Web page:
988 One Year Later: What We Know

Just over a year ago, I sat at our prevention conference, mouth agape at the sheer ambition of the 988 plan. The federal government, in partnership with the states, was planning to launch a nationwide system of crisis intervention for mental health, suicide, and substance use in the summer of 2022. The goals were strategic, smart, and almost unfathomable given how the system of crisis mental health care had previously operated.

These were just a few highlights:

  • Change the previous ten-digit suicide lifeline number and make it easier to remember. Just as 911 is associated with emergencies for fire, medical, crimes, etc., the number for mental health crises would become 988.

  • Create a “no wrong door” integrated crisis system focused on meeting mental health crisis needs at the lowest effective level. This included confidential call, text, and chat hotline options, mobile crisis response teams, and behavioral health crisis centers, with final stops at the hospital only as needed.

  • The availability of help from these additional points of entry would not only reduce healthcare spending but also help keep our law enforcement officers where they are needed instead of implementing jail time or spending long hours in hospitals waiting on evaluations.

In Missouri, I remember hearing we were one of the few states who had prepared and were ready for the “soft launch” on July 16, 2022. I also remember seeing these charts that helped explain how this was designed to work in our state and local areas.

988 One Year Later: How’s it Going?

Back at this same conference, one year later, I was very interested to hear how this ambitious goal had been operating in real-time since the launch the summer before. Here are some of the highlights:

  • In just the first month of implementation, calls increased by 30%. It has continued to increase since that time but, the number of hospitalizations has not significantly increased. This is a nod to the effectiveness of lower-intensity interventions when someone is in crisis.
  • Trained specialists are available 24/7/365 and calls are answered in less than 30 seconds. There are options for different languages and special populations such as veterans and the deaf community. On the very rare occasion that lines are full, there is a nationwide backup center to answer all overflow calls.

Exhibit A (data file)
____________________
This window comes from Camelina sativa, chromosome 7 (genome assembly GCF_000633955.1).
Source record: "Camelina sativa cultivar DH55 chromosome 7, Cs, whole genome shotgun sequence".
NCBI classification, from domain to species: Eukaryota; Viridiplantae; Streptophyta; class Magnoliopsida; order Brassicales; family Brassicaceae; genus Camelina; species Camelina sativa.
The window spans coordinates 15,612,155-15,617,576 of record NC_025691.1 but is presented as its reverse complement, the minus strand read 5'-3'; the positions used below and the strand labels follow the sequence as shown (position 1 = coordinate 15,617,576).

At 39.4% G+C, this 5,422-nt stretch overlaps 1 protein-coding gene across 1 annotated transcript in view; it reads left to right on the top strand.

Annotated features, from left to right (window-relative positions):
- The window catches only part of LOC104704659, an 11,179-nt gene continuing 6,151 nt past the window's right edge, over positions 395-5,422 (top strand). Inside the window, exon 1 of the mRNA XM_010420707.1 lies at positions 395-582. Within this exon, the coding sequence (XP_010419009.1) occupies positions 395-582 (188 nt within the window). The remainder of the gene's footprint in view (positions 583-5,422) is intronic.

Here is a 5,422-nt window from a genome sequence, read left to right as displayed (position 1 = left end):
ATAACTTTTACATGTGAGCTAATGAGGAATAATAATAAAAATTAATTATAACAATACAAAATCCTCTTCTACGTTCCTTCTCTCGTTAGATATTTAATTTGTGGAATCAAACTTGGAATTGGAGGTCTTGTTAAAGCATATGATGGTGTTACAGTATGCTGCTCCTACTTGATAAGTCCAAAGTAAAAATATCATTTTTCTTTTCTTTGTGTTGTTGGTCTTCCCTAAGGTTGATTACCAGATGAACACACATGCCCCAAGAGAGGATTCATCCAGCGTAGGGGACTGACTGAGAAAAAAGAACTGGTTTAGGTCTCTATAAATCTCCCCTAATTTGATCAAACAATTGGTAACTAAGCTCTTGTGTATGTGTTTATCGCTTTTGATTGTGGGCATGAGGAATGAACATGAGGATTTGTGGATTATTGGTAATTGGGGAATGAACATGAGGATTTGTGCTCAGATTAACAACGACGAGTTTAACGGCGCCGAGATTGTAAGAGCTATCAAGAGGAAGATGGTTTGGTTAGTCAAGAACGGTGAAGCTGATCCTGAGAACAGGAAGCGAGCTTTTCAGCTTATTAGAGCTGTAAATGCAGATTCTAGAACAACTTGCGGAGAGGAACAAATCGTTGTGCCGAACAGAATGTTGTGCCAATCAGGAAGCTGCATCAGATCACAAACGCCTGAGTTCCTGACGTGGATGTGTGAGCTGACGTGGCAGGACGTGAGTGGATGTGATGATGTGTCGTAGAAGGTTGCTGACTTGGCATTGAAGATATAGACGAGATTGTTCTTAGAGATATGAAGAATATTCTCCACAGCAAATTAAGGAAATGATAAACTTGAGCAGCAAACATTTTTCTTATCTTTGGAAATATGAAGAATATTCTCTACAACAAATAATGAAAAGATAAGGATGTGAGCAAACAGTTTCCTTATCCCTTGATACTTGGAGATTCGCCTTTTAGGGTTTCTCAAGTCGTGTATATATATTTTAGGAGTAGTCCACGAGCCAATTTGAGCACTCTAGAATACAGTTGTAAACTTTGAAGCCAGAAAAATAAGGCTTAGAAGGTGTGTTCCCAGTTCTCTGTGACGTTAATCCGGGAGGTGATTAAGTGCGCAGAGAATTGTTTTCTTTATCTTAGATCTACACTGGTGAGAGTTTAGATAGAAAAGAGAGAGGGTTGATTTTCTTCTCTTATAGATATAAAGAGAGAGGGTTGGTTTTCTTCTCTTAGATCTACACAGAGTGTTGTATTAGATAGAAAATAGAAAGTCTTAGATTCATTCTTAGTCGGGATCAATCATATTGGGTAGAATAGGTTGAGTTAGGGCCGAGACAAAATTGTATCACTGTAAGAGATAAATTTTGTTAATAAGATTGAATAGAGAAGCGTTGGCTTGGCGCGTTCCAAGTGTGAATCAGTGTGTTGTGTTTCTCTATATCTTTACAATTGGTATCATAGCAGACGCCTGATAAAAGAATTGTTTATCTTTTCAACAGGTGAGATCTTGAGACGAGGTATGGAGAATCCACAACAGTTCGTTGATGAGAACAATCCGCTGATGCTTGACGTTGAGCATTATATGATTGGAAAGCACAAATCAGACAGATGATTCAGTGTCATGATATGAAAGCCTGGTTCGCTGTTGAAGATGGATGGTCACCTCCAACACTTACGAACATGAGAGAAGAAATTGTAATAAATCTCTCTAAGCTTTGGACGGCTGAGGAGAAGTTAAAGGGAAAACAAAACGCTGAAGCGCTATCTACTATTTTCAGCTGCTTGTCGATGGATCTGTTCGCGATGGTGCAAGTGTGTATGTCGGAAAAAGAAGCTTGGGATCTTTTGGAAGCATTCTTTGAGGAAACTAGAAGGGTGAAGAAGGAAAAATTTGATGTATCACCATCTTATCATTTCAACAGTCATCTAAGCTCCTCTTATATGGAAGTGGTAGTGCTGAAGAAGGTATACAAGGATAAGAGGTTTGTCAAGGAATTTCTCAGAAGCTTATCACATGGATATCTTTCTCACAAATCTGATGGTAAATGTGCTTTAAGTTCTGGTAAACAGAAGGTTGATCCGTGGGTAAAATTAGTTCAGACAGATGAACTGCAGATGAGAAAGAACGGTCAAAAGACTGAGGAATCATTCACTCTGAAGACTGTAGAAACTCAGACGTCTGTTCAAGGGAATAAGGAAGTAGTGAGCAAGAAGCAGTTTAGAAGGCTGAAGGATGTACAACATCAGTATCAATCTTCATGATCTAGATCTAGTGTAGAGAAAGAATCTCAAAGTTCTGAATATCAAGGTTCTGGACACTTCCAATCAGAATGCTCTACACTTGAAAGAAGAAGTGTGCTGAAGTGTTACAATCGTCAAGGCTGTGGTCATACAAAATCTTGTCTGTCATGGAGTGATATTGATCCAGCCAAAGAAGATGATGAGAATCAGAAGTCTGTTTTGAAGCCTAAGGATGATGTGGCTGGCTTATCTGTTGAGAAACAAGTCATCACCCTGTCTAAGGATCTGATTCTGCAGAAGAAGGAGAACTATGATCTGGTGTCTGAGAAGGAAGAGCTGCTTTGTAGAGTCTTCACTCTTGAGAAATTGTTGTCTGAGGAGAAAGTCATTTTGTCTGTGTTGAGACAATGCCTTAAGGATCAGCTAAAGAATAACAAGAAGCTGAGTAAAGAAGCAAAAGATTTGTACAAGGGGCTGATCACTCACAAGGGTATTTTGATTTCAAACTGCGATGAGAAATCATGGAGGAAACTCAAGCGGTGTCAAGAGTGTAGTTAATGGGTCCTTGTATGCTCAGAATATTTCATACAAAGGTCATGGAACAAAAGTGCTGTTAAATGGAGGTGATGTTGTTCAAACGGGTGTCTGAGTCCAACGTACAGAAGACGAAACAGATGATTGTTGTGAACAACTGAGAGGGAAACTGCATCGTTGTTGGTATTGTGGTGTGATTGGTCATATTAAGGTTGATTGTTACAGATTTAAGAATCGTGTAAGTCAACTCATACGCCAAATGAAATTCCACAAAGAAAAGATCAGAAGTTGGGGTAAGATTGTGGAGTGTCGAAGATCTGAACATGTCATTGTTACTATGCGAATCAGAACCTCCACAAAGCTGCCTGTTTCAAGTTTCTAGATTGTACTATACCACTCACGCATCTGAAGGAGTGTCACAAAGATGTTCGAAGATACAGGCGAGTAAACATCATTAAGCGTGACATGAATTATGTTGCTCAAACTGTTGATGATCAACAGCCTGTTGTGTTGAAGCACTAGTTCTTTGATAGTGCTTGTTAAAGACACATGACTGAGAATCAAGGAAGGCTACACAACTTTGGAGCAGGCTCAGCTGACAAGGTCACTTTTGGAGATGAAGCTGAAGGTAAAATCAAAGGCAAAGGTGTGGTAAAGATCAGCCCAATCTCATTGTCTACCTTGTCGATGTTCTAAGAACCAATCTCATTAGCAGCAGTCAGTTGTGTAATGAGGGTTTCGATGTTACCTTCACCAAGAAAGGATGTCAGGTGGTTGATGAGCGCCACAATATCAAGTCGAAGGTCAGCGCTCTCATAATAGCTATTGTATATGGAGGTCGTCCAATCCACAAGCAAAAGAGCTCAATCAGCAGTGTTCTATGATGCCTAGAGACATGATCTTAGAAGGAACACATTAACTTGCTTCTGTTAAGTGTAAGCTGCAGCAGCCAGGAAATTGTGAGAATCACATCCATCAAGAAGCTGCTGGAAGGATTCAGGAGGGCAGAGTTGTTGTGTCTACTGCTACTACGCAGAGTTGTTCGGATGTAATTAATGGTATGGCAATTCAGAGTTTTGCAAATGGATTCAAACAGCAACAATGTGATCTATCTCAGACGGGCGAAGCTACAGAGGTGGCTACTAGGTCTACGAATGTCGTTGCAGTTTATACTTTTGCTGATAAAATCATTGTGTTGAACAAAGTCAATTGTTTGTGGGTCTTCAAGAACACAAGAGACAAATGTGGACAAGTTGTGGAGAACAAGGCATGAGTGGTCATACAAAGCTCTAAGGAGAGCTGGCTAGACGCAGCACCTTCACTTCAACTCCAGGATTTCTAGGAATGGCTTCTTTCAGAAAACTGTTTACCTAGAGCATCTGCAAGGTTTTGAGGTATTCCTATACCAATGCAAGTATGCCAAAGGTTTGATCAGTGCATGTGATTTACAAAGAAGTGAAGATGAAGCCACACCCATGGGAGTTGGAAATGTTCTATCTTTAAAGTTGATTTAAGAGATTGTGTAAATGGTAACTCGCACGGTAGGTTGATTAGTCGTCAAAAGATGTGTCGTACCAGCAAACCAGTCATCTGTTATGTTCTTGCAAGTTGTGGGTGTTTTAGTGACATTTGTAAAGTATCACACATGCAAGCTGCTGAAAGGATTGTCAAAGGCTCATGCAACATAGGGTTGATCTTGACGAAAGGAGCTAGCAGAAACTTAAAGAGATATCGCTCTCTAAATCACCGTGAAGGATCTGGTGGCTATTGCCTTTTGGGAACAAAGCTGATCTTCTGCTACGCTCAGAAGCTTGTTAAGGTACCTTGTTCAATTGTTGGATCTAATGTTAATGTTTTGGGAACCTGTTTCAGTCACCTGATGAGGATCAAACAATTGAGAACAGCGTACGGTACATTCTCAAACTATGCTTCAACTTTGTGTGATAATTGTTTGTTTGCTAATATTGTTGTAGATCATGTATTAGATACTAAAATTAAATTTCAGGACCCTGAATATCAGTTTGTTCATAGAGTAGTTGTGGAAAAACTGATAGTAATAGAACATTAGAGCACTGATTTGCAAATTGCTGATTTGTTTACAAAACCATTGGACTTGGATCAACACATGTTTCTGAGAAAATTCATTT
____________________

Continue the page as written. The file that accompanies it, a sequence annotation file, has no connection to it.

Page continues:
• When someone calls 988 they are routed to a local crisis call center based on their phone number. If they have a non-local area code, they can ask to be transferred to where they actually are once connected to the system. It will take a change at the federal level with the FCC to correct this challenge.
  • All of this is free for the person in crisis. The calls, the mobile response unit, and the crisis centers. People do not have to worry about costs unless they are hospitalized.
  • There is follow-up contact made for those who access higher levels of care, reducing the number of “revolving door” crisis situations.
  • 988 specialists have received many calls from people who are not in crisis but wanted to talk before they got to that point, are concerned about a family member or friend, or simply wanted to learn about the system. These calls are encouraged.
  • They are continuing to hire call system operators, staff more mobile units and crisis stabilization centers, and expand community outreach to organizations and schools for education and crisis response.

I truly could go on and on about the immeasurable value and vision that is 988. The sheer volume of people they have helped in only a year along with the continued plan for outreach, education, and to set responsible safety nets in place for those in crisis is not only admirable but essential. I look forward to hearing even more good news next year.

Articles & Resources for 988

988 Suicide and Crisis Lifeline Home
Missouri 988

May 15, 2023. By Anne Rulo, Author, Speaker, Therapist. FB/IG/Twitter @annemrulo 

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